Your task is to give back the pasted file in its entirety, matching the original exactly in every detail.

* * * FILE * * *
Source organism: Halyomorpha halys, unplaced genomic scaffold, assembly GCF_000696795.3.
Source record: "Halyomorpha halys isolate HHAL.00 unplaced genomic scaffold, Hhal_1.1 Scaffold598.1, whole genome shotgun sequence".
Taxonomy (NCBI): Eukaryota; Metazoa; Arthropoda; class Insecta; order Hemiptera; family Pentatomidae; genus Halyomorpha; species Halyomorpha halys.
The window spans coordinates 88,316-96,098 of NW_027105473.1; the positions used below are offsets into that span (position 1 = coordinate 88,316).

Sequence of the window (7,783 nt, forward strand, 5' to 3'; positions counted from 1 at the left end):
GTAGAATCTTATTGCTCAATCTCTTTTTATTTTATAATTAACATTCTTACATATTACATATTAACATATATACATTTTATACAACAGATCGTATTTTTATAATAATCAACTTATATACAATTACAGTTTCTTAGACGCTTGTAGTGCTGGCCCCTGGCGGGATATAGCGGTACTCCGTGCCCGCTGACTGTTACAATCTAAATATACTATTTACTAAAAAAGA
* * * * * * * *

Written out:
Source organism: Halyomorpha halys, unplaced genomic scaffold, assembly GCF_000696795.3.
Source record: "Halyomorpha halys isolate HHAL.00 unplaced genomic scaffold, Hhal_1.1 Scaffold598.1, whole genome shotgun sequence".
Taxonomy (NCBI): Eukaryota; Metazoa; Arthropoda; class Insecta; order Hemiptera; family Pentatomidae; genus Halyomorpha; species Halyomorpha halys.
The window spans coordinates 88,316-96,098 of NW_027105473.1; the positions used below are offsets into that span (position 1 = coordinate 88,316).

Sequence of the window (7,783 nt, forward strand, 5' to 3'; positions counted from 1 at the left end):
GTAGAATCTTATTGCTCAATCTCTTTTTATTTTATAATTAACATTCTTACATATTACATATTAACATATATACATTTTATACAACAGATCGTATTTTTATAATAATCAACTTATATACAATTACAGTTTCTTAGACGCTTGTAGTGCTGGCCCCTGGCGGGATATAGCGGTACTCCGTGCCCGCTGACTGTTACAATCTAAATATACTATTTACTAAAAAAGA